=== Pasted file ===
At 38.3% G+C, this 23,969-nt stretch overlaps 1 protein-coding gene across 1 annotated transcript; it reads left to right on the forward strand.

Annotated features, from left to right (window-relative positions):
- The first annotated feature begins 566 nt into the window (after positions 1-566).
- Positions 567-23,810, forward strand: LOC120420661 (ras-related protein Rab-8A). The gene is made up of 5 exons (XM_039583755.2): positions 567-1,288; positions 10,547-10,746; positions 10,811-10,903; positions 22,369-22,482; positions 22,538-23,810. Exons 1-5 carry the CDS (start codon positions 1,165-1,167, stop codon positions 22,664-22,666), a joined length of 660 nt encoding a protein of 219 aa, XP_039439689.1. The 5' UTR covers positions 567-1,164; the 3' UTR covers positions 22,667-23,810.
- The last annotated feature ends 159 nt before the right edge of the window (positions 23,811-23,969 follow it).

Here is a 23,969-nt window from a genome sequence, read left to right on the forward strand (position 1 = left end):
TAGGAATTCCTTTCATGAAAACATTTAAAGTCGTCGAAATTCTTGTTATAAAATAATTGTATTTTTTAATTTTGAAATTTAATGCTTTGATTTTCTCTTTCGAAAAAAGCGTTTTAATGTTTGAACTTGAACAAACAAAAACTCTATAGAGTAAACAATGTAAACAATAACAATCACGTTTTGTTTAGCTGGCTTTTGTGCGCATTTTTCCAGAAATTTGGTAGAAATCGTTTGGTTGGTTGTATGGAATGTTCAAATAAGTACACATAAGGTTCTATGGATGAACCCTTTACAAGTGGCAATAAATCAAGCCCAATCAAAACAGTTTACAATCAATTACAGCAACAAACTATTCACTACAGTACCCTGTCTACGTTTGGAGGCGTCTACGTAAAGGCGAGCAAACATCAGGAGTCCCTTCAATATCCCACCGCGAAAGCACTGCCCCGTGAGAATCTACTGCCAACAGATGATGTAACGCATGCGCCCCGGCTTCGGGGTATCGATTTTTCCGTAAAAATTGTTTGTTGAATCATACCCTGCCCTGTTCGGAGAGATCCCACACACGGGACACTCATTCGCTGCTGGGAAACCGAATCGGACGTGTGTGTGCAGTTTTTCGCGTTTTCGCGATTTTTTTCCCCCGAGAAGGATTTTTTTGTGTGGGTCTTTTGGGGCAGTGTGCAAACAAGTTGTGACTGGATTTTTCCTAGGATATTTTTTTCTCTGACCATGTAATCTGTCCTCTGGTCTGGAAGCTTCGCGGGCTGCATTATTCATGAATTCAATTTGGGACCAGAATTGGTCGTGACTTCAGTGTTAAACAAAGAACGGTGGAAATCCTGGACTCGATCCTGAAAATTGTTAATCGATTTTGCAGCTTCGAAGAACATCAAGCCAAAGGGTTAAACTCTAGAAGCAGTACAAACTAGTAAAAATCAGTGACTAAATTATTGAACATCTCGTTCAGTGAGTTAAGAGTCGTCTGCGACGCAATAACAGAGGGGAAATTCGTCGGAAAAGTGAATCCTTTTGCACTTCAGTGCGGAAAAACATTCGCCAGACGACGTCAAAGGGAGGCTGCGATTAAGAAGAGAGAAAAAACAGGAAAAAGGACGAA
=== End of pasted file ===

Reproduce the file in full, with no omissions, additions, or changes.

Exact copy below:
At 38.3% G+C, this 23,969-nt stretch overlaps 1 protein-coding gene across 1 annotated transcript; it reads left to right on the forward strand.

Annotated features, from left to right (window-relative positions):
- The first annotated feature begins 566 nt into the window (after positions 1-566).
- Positions 567-23,810, forward strand: LOC120420661 (ras-related protein Rab-8A). The gene is made up of 5 exons (XM_039583755.2): positions 567-1,288; positions 10,547-10,746; positions 10,811-10,903; positions 22,369-22,482; positions 22,538-23,810. Exons 1-5 carry the CDS (start codon positions 1,165-1,167, stop codon positions 22,664-22,666), a joined length of 660 nt encoding a protein of 219 aa, XP_039439689.1. The 5' UTR covers positions 567-1,164; the 3' UTR covers positions 22,667-23,810.
- The last annotated feature ends 159 nt before the right edge of the window (positions 23,811-23,969 follow it).

Here is a 23,969-nt window from a genome sequence, read left to right on the forward strand (position 1 = left end):
TAGGAATTCCTTTCATGAAAACATTTAAAGTCGTCGAAATTCTTGTTATAAAATAATTGTATTTTTTAATTTTGAAATTTAATGCTTTGATTTTCTCTTTCGAAAAAAGCGTTTTAATGTTTGAACTTGAACAAACAAAAACTCTATAGAGTAAACAATGTAAACAATAACAATCACGTTTTGTTTAGCTGGCTTTTGTGCGCATTTTTCCAGAAATTTGGTAGAAATCGTTTGGTTGGTTGTATGGAATGTTCAAATAAGTACACATAAGGTTCTATGGATGAACCCTTTACAAGTGGCAATAAATCAAGCCCAATCAAAACAGTTTACAATCAATTACAGCAACAAACTATTCACTACAGTACCCTGTCTACGTTTGGAGGCGTCTACGTAAAGGCGAGCAAACATCAGGAGTCCCTTCAATATCCCACCGCGAAAGCACTGCCCCGTGAGAATCTACTGCCAACAGATGATGTAACGCATGCGCCCCGGCTTCGGGGTATCGATTTTTCCGTAAAAATTGTTTGTTGAATCATACCCTGCCCTGTTCGGAGAGATCCCACACACGGGACACTCATTCGCTGCTGGGAAACCGAATCGGACGTGTGTGTGCAGTTTTTCGCGTTTTCGCGATTTTTTTCCCCCGAGAAGGATTTTTTTGTGTGGGTCTTTTGGGGCAGTGTGCAAACAAGTTGTGACTGGATTTTTCCTAGGATATTTTTTTCTCTGACCATGTAATCTGTCCTCTGGTCTGGAAGCTTCGCGGGCTGCATTATTCATGAATTCAATTTGGGACCAGAATTGGTCGTGACTTCAGTGTTAAACAAAGAACGGTGGAAATCCTGGACTCGATCCTGAAAATTGTTAATCGATTTTGCAGCTTCGAAGAACATCAAGCCAAAGGGTTAAACTCTAGAAGCAGTACAAACTAGTAAAAATCAGTGACTAAATTATTGAACATCTCGTTCAGTGAGTTAAGAGTCGTCTGCGACGCAATAACAGAGGGGAAATTCGTCGGAAAAGTGAATCCTTTTGCACTTCAGTGCGGAAAAACATTCGCCAGACGACGTCAAAGGGAGGCTGCGATTAAGAAGAGAGAAAAAACAGGAAAAAGGACGAA